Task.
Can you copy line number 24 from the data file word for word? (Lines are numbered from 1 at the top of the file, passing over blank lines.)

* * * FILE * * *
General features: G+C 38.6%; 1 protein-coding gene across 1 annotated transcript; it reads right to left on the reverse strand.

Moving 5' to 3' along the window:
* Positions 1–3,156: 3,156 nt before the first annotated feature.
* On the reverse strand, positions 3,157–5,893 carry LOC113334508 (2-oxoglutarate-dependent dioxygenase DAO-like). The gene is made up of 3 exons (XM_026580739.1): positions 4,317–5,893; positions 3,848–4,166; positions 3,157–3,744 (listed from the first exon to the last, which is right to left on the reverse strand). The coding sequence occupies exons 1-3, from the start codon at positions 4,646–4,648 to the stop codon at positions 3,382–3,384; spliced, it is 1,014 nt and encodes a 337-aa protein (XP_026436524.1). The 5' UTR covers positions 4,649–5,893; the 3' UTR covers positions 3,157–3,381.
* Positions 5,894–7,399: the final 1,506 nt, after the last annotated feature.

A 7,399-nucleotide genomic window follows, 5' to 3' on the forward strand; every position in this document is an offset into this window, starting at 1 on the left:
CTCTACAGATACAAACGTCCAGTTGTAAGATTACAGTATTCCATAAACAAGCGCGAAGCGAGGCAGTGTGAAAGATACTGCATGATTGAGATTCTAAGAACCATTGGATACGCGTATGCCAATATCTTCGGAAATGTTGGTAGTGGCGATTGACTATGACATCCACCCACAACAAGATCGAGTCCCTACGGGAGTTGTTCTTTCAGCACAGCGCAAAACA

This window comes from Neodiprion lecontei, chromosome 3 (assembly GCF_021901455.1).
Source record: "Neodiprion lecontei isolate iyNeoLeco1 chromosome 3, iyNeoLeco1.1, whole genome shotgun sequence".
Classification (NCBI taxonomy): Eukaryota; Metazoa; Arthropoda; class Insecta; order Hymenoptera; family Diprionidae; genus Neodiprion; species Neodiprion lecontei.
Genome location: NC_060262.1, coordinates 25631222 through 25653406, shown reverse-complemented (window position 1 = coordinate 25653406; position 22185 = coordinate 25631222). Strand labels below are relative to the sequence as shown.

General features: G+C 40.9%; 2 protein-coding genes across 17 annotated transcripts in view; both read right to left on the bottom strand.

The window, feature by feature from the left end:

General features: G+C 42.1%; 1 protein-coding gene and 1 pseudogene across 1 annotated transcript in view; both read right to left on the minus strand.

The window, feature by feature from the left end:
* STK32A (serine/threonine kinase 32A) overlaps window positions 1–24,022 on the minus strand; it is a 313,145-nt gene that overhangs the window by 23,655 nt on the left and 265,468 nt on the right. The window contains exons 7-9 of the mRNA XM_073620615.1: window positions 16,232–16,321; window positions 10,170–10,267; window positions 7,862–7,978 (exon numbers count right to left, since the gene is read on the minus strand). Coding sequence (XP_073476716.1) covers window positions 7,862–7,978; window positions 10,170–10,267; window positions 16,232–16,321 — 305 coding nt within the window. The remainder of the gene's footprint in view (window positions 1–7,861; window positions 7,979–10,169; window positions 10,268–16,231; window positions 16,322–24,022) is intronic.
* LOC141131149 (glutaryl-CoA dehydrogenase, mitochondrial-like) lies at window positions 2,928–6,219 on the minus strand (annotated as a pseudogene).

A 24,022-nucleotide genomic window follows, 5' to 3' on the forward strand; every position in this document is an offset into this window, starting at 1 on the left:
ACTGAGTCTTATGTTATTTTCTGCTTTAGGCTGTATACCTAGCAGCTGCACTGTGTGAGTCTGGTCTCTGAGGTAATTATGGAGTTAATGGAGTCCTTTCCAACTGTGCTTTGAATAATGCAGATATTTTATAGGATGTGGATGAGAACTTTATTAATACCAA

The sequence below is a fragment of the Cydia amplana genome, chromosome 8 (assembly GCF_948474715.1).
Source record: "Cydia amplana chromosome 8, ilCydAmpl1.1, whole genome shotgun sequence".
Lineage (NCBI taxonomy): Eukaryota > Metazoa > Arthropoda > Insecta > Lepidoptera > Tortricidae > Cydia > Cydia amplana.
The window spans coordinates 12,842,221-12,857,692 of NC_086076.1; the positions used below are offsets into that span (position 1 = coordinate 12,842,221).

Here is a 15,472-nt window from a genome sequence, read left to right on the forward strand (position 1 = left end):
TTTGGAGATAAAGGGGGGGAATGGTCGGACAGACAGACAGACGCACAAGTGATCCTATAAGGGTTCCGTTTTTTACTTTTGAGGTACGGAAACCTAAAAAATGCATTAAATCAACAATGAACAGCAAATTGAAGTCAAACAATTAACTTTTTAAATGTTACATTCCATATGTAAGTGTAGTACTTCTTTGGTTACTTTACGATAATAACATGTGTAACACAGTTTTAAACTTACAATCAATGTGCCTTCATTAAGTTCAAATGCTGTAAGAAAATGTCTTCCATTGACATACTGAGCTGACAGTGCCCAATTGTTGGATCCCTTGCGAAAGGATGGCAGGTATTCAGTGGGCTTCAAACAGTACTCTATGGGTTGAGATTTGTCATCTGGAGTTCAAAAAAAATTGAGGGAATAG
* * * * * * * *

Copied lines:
Here is a 15,472-nt window from a genome sequence, read left to right on the forward strand (position 1 = left end):